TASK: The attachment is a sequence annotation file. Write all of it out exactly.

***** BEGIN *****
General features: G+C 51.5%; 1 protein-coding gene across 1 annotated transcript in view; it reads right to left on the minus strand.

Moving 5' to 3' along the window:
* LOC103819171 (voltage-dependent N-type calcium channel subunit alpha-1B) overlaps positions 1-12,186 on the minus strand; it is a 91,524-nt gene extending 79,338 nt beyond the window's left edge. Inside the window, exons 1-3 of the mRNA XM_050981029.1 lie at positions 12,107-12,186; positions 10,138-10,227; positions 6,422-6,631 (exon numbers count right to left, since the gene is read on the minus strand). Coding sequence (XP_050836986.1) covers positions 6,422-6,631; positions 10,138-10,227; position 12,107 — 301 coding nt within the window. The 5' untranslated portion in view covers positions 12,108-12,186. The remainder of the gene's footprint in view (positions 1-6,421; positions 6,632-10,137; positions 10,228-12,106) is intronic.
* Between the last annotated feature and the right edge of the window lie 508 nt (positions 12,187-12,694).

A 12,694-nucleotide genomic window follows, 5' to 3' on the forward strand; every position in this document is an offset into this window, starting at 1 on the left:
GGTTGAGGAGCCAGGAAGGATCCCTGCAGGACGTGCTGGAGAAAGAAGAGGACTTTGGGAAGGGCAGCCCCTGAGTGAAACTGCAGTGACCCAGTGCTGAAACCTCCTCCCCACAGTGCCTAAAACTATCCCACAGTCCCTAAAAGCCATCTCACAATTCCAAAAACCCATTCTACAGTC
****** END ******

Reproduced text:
General features: G+C 51.5%; 1 protein-coding gene across 1 annotated transcript in view; it reads right to left on the minus strand.

Moving 5' to 3' along the window:
* LOC103819171 (voltage-dependent N-type calcium channel subunit alpha-1B) overlaps positions 1-12,186 on the minus strand; it is a 91,524-nt gene extending 79,338 nt beyond the window's left edge. Inside the window, exons 1-3 of the mRNA XM_050981029.1 lie at positions 12,107-12,186; positions 10,138-10,227; positions 6,422-6,631 (exon numbers count right to left, since the gene is read on the minus strand). Coding sequence (XP_050836986.1) covers positions 6,422-6,631; positions 10,138-10,227; position 12,107 — 301 coding nt within the window. The 5' untranslated portion in view covers positions 12,108-12,186. The remainder of the gene's footprint in view (positions 1-6,421; positions 6,632-10,137; positions 10,228-12,106) is intronic.
* Between the last annotated feature and the right edge of the window lie 508 nt (positions 12,187-12,694).

A 12,694-nucleotide genomic window follows, 5' to 3' on the forward strand; every position in this document is an offset into this window, starting at 1 on the left:
GGTTGAGGAGCCAGGAAGGATCCCTGCAGGACGTGCTGGAGAAAGAAGAGGACTTTGGGAAGGGCAGCCCCTGAGTGAAACTGCAGTGACCCAGTGCTGAAACCTCCTCCCCACAGTGCCTAAAACTATCCCACAGTCCCTAAAAGCCATCTCACAATTCCAAAAACCCATTCTACAGTC